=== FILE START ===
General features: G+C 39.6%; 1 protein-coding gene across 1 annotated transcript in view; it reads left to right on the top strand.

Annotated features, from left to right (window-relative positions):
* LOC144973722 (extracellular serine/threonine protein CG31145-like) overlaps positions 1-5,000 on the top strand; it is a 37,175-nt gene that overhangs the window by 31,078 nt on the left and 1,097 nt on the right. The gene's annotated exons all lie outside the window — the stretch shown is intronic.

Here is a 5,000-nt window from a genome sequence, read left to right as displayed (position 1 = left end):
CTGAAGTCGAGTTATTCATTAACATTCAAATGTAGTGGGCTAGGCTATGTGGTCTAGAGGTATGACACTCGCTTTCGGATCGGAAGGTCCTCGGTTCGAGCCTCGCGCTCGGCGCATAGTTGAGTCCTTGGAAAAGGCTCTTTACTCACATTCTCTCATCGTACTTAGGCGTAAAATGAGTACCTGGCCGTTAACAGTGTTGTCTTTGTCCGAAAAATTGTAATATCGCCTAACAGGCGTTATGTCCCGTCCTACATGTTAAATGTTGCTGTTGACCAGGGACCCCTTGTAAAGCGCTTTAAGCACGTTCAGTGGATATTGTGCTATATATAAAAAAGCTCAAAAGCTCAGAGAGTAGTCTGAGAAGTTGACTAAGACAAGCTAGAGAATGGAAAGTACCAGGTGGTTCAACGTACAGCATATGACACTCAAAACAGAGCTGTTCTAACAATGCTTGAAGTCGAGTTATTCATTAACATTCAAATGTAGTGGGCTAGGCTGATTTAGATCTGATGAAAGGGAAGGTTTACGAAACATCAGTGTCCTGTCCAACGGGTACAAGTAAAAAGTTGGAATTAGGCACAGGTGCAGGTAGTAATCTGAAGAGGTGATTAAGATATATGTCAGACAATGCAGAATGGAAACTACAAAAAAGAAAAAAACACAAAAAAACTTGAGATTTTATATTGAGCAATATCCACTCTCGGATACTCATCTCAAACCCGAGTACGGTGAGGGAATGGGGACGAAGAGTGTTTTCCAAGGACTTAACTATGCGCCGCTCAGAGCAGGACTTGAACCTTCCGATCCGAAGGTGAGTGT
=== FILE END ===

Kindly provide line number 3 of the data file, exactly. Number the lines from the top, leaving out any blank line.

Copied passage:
* LOC144973722 (extracellular serine/threonine protein CG31145-like) overlaps positions 1-5,000 on the top strand; it is a 37,175-nt gene that overhangs the window by 31,078 nt on the left and 1,097 nt on the right. The gene's annotated exons all lie outside the window — the stretch shown is intronic.